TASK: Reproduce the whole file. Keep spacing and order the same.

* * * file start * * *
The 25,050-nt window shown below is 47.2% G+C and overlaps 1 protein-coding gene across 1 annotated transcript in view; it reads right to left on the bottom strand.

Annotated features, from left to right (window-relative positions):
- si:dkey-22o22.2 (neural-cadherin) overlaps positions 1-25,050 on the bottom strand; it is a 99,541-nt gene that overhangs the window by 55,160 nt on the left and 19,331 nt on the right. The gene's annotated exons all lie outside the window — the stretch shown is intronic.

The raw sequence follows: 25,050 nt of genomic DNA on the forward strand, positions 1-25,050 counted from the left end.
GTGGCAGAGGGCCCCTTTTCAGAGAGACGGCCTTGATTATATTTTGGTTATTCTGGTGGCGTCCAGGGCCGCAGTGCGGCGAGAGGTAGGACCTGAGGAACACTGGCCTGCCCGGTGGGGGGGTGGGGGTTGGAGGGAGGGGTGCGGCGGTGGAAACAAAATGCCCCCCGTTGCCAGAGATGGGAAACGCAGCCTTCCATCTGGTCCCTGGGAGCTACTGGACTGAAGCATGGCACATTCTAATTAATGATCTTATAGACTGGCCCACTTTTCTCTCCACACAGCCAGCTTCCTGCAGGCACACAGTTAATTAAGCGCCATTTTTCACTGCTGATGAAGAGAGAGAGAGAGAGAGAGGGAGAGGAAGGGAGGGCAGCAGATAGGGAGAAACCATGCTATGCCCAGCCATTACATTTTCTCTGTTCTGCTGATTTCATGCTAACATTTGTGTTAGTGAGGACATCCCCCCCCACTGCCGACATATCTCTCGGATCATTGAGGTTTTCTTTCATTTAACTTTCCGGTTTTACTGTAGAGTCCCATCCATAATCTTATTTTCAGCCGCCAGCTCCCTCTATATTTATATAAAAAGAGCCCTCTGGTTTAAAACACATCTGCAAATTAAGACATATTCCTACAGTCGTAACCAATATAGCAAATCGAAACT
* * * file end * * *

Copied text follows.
The 25,050-nt window shown below is 47.2% G+C and overlaps 1 protein-coding gene across 1 annotated transcript in view; it reads right to left on the bottom strand.

Annotated features, from left to right (window-relative positions):
- si:dkey-22o22.2 (neural-cadherin) overlaps positions 1-25,050 on the bottom strand; it is a 99,541-nt gene that overhangs the window by 55,160 nt on the left and 19,331 nt on the right. The gene's annotated exons all lie outside the window — the stretch shown is intronic.

The raw sequence follows: 25,050 nt of genomic DNA on the forward strand, positions 1-25,050 counted from the left end.
GTGGCAGAGGGCCCCTTTTCAGAGAGACGGCCTTGATTATATTTTGGTTATTCTGGTGGCGTCCAGGGCCGCAGTGCGGCGAGAGGTAGGACCTGAGGAACACTGGCCTGCCCGGTGGGGGGGTGGGGGTTGGAGGGAGGGGTGCGGCGGTGGAAACAAAATGCCCCCCGTTGCCAGAGATGGGAAACGCAGCCTTCCATCTGGTCCCTGGGAGCTACTGGACTGAAGCATGGCACATTCTAATTAATGATCTTATAGACTGGCCCACTTTTCTCTCCACACAGCCAGCTTCCTGCAGGCACACAGTTAATTAAGCGCCATTTTTCACTGCTGATGAAGAGAGAGAGAGAGAGAGAGGGAGAGGAAGGGAGGGCAGCAGATAGGGAGAAACCATGCTATGCCCAGCCATTACATTTTCTCTGTTCTGCTGATTTCATGCTAACATTTGTGTTAGTGAGGACATCCCCCCCCACTGCCGACATATCTCTCGGATCATTGAGGTTTTCTTTCATTTAACTTTCCGGTTTTACTGTAGAGTCCCATCCATAATCTTATTTTCAGCCGCCAGCTCCCTCTATATTTATATAAAAAGAGCCCTCTGGTTTAAAACACATCTGCAAATTAAGACATATTCCTACAGTCGTAACCAATATAGCAAATCGAAACT